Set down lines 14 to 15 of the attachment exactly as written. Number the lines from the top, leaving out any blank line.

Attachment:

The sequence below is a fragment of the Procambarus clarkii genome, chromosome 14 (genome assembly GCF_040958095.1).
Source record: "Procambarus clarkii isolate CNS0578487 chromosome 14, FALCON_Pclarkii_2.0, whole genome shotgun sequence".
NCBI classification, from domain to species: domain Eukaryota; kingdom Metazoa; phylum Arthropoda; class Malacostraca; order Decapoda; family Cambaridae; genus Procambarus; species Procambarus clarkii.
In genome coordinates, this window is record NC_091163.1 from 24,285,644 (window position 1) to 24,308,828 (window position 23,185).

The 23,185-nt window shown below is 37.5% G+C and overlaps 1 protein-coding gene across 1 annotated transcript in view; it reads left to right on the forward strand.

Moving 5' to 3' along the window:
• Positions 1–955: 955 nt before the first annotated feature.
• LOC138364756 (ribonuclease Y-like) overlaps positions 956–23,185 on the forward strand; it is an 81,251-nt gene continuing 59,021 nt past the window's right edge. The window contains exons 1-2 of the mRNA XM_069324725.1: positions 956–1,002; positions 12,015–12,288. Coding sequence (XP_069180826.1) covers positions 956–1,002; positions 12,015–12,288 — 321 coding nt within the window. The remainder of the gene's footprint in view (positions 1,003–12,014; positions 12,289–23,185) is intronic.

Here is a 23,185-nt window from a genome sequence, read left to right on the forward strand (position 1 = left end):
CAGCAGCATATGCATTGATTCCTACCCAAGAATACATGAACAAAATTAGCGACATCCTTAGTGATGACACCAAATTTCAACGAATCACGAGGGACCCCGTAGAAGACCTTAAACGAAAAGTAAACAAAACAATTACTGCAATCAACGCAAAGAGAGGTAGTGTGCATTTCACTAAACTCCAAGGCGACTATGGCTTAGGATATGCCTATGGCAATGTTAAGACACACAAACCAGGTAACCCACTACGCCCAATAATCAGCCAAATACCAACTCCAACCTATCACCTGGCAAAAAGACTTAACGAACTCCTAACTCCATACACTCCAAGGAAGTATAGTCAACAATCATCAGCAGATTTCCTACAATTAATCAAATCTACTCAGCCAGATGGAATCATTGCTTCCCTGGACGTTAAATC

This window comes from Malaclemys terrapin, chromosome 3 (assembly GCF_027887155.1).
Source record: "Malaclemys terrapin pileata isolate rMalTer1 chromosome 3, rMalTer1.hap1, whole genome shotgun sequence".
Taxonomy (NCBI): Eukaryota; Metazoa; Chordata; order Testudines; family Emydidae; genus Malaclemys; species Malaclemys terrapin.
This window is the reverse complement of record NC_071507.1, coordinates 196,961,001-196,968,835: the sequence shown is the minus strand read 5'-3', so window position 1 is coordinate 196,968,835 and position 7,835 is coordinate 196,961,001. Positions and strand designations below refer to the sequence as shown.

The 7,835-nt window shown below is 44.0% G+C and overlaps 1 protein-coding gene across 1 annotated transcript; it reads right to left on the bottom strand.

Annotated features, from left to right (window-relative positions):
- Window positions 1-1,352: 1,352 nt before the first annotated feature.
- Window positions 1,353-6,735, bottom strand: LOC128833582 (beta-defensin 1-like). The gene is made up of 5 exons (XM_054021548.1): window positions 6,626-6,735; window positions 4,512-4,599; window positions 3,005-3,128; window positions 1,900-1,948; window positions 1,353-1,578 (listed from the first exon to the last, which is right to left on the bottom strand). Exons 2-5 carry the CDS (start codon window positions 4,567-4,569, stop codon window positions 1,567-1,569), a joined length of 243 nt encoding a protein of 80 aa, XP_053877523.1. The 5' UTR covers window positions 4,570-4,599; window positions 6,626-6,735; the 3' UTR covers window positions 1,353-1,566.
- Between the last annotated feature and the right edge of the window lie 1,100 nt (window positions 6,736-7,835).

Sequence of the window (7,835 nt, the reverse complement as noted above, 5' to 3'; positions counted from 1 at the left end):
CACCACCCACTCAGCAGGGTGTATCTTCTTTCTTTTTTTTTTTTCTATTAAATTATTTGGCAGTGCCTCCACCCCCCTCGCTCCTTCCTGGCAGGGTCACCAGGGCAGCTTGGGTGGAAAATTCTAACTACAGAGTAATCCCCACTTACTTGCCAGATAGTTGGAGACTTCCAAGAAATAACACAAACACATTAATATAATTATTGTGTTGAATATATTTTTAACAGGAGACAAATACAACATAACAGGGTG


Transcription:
This window is the reverse complement of record NC_071507.1, coordinates 196,961,001-196,968,835: the sequence shown is the minus strand read 5'-3', so window position 1 is coordinate 196,968,835 and position 7,835 is coordinate 196,961,001. Positions and strand designations below refer to the sequence as shown.

The 7,835-nt window shown below is 44.0% G+C and overlaps 1 protein-coding gene across 1 annotated transcript; it reads right to left on the bottom strand.